Originally Posted by Silas Sparkhammer (Post 273412)
Some years ago -- maybe eight years? ("Years to th' memory!") -- there was a tv science and education show (the name of which I also do not remember) where a guy had found a piece of metal on a lonely Pacific atoll, and said that the pattern of rivet holes exactly matched spec drawings (which he showed) for the hull of the plane A.E. was flying.

Seemed to me that this, if true, would have been fairly conclusive. Has it been bunked, debunked, or slid into the (very large) middle drawer?

Silas

I recall seeing a similar program about the metal panel. However, I also recall seeing someone take a template of the rivet pattern and going over every inch of a Lockheed Electra, noting that it didn't match anywhere. On the other other hand, it was also suggested that this might have been due to the field repairs they were forced to make after the accident on their initial attempt in Hawaii (or was that California?).

quiltsbypam 10 August 2007 06:45 PM

]

I'm not convinced the technology exists to actually find lost luggage. :)

Ali Infree 10 August 2007 08:01 PM

Okay, do you own any Amelia Earhart luggage? Do you know where it is right now?

It's a very bad joke:rolleyes: A friend of mine took note of the brand name a long while ago (the Amelia Earhart luggage line was established during her lifetime, but it is hard not to note the incongruity. Sort of like having HMS Titanic life boats, Pinto fire extinguishers, or a Paris Hilton drunk driving interlock device.

:eek:

Ali "thank you, I'm here all week..." Infree

DrRocket 13 August 2007 07:09 PM

Quote:

Originally Posted by Meka (Post 281137)
I recall seeing a similar program about the metal panel. However, I also recall seeing someone take a template of the rivet pattern and going over every inch of a Lockheed Electra, noting that it didn't match anywhere. On the other other hand, it was also suggested that this might have been due to the field repairs they were forced to make after the accident on their initial attempt in Hawaii (or was that California?).

It seemed to me, the metal panel was a map container that wasn't from a Lockheed.

Mention of it here.

Anther piece I read on the subject noted the map case was from another make of aircraft, but it was also noted that it was known that the Vega had been modified for the trip at the last minute by that manufacturer.

lord_feldon 26 October 2009 08:46 PM

Earhart's Final Resting Place Believed Found
 
http://dsc.discovery.com/news/2009/1...a-earhart.html

Legendary aviatrix Amelia Earhart mostly likely died on an uninhabited tropical island in the southwestern Pacific republic of Kiribati, according to researchers at The International Group for Historic Aircraft Recovery (TIGHAR).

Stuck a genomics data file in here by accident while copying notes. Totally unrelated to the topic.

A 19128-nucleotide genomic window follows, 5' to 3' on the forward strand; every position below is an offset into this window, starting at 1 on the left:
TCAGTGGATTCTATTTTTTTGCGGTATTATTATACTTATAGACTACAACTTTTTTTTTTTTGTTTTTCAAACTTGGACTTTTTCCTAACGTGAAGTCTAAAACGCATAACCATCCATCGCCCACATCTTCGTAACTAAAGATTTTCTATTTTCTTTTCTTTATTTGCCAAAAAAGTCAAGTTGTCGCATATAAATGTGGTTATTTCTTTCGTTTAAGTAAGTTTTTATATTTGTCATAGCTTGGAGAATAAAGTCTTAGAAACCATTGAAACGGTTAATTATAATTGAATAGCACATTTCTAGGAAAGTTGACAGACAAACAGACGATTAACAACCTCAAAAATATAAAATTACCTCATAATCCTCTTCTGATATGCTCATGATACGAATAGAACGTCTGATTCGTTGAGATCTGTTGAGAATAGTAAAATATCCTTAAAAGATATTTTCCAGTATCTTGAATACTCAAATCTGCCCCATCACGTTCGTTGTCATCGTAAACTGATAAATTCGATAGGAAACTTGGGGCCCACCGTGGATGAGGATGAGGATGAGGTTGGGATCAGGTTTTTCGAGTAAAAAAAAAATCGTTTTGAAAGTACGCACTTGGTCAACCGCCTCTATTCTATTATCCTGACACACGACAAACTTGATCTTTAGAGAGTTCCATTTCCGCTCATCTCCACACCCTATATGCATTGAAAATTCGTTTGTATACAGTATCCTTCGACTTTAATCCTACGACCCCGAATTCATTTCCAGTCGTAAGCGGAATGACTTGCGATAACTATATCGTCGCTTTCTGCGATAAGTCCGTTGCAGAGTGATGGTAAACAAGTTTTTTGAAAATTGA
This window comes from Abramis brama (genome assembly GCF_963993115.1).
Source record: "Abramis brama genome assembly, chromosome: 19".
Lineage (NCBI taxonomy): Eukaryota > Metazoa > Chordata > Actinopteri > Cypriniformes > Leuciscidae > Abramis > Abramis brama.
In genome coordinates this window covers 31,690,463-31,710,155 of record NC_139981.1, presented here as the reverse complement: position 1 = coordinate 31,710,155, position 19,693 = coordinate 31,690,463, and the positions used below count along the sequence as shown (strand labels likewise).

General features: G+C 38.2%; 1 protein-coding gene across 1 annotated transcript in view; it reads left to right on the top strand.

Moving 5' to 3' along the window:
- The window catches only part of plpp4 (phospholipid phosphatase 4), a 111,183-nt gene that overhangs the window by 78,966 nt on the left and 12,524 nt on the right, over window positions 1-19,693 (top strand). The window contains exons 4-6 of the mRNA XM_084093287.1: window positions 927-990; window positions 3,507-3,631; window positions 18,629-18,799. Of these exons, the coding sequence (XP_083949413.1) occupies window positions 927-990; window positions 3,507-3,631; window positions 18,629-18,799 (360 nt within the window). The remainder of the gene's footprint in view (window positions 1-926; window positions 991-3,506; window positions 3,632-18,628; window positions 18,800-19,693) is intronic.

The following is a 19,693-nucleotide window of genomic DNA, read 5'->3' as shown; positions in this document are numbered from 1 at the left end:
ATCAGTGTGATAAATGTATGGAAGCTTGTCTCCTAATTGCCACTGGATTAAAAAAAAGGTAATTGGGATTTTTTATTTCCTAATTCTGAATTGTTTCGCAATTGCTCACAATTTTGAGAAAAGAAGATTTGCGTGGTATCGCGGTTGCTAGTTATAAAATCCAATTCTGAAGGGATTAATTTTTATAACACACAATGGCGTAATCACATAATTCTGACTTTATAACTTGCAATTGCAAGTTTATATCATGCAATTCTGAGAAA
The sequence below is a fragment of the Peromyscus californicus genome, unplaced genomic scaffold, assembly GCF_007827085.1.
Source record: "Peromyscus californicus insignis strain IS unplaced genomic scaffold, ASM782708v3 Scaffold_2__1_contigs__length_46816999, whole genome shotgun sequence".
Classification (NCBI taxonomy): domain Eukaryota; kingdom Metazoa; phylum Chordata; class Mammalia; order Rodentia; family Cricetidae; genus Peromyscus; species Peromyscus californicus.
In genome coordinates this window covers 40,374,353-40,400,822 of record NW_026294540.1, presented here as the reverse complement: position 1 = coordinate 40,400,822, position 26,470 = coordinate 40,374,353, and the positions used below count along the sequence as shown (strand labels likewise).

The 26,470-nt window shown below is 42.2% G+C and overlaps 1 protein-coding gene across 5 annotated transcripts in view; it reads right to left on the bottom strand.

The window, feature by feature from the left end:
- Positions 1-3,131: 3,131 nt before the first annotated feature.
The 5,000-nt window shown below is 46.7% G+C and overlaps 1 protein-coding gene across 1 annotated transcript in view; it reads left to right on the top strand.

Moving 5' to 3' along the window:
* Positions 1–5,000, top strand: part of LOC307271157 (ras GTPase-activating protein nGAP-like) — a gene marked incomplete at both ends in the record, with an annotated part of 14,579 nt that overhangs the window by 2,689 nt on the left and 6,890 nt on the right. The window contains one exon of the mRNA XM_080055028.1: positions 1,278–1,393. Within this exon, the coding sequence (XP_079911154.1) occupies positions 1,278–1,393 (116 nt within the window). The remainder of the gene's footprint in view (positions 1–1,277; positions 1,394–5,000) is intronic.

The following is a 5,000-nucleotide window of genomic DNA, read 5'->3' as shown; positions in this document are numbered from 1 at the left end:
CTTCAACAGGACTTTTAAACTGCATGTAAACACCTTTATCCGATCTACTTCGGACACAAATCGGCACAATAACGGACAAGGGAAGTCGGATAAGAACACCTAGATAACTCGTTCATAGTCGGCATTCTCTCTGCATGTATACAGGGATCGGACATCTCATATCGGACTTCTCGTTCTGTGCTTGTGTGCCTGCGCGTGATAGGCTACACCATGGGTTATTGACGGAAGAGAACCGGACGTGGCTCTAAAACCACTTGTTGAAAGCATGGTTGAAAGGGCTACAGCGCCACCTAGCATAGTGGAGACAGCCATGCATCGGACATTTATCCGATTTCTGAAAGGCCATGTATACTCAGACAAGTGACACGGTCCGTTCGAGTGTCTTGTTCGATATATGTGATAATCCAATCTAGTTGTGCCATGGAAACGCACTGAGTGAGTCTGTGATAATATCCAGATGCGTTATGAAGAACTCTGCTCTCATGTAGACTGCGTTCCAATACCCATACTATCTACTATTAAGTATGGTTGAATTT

Lainie 26 October 2009 09:02 PM

Whatever happened, Earhart and Noonan likely died very unpleasant deaths. :( If they didn't end up on that atoll, then they probably crashed into the Atlantic after running out of fuel -- and one can only hope they were dead before the sharks got to them.

Or the giant crabs. :eek:

katikate 26 October 2009 09:52 PM

And now whenever I hear of people being stranded on an island, I think of the story "survivor" by Stephen King.

Thank you, vivid imagination.

But yes, horrible deaths. Which then makes me wonder-if one of them died first, did the other one eat them?

Syllavus 27 October 2009 02:07 PM

It makes me think of that story too katikate. Ugh.

Trying to look at the situation from a purely unemotional standpoint, I think it's probably unlikely that the one who died first was eaten by the other for some practical reasons. With the high temperatures, decomposition would probably have set in very quickly, and there would have been no means of preserving the meat. The people who crashed in the Andes and had to reserve to cannibalism to survive had the benefit of cold temperatures that allowed the meat to be preserved and dried for consumption. They may have had the means to build a fire which would have allowed for at least some meat to have been cooked and eaten right away, but I still think that the chances are slim. If both survived the wreck, then by the time the first one succumbed, the other probably wasn't in very good physical condition either, and cutting and obtaining the meat probably wouldn't have been easy. If one didn't survive the wreck, the other probably wouldn't have been at a point yet where cannibalism was something they were considering.

Still a horrible way to go, even if cannibalism never happened, I can't imagine how long the days must have been. :(